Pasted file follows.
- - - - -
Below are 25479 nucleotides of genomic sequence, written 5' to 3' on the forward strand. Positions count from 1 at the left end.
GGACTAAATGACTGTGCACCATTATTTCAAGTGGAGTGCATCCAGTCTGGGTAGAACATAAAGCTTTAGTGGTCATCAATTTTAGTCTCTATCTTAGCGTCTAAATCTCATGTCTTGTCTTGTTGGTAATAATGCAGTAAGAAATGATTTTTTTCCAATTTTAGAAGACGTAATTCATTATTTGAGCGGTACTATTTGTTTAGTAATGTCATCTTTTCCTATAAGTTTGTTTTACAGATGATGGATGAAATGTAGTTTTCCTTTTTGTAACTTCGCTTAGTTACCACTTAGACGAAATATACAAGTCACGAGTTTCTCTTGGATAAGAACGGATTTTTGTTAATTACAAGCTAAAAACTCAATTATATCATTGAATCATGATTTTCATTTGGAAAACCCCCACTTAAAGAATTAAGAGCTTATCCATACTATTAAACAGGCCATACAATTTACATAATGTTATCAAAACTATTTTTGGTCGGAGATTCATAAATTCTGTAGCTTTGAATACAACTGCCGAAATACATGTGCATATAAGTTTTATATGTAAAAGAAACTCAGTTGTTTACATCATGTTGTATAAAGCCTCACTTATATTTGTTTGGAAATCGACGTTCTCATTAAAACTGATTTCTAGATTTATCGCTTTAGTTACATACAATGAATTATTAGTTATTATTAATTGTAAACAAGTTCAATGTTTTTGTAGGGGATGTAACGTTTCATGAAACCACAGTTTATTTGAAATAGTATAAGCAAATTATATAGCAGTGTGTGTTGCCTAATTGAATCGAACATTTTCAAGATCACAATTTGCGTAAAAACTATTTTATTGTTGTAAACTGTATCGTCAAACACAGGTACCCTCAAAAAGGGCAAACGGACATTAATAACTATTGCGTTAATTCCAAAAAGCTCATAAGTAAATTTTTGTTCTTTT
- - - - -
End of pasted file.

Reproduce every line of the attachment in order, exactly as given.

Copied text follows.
Below are 25479 nucleotides of genomic sequence, written 5' to 3' on the forward strand. Positions count from 1 at the left end.
GGACTAAATGACTGTGCACCATTATTTCAAGTGGAGTGCATCCAGTCTGGGTAGAACATAAAGCTTTAGTGGTCATCAATTTTAGTCTCTATCTTAGCGTCTAAATCTCATGTCTTGTCTTGTTGGTAATAATGCAGTAAGAAATGATTTTTTTCCAATTTTAGAAGACGTAATTCATTATTTGAGCGGTACTATTTGTTTAGTAATGTCATCTTTTCCTATAAGTTTGTTTTACAGATGATGGATGAAATGTAGTTTTCCTTTTTGTAACTTCGCTTAGTTACCACTTAGACGAAATATACAAGTCACGAGTTTCTCTTGGATAAGAACGGATTTTTGTTAATTACAAGCTAAAAACTCAATTATATCATTGAATCATGATTTTCATTTGGAAAACCCCCACTTAAAGAATTAAGAGCTTATCCATACTATTAAACAGGCCATACAATTTACATAATGTTATCAAAACTATTTTTGGTCGGAGATTCATAAATTCTGTAGCTTTGAATACAACTGCCGAAATACATGTGCATATAAGTTTTATATGTAAAAGAAACTCAGTTGTTTACATCATGTTGTATAAAGCCTCACTTATATTTGTTTGGAAATCGACGTTCTCATTAAAACTGATTTCTAGATTTATCGCTTTAGTTACATACAATGAATTATTAGTTATTATTAATTGTAAACAAGTTCAATGTTTTTGTAGGGGATGTAACGTTTCATGAAACCACAGTTTATTTGAAATAGTATAAGCAAATTATATAGCAGTGTGTGTTGCCTAATTGAATCGAACATTTTCAAGATCACAATTTGCGTAAAAACTATTTTATTGTTGTAAACTGTATCGTCAAACACAGGTACCCTCAAAAAGGGCAAACGGACATTAATAACTATTGCGTTAATTCCAAAAAGCTCATAAGTAAATTTTTGTTCTTTT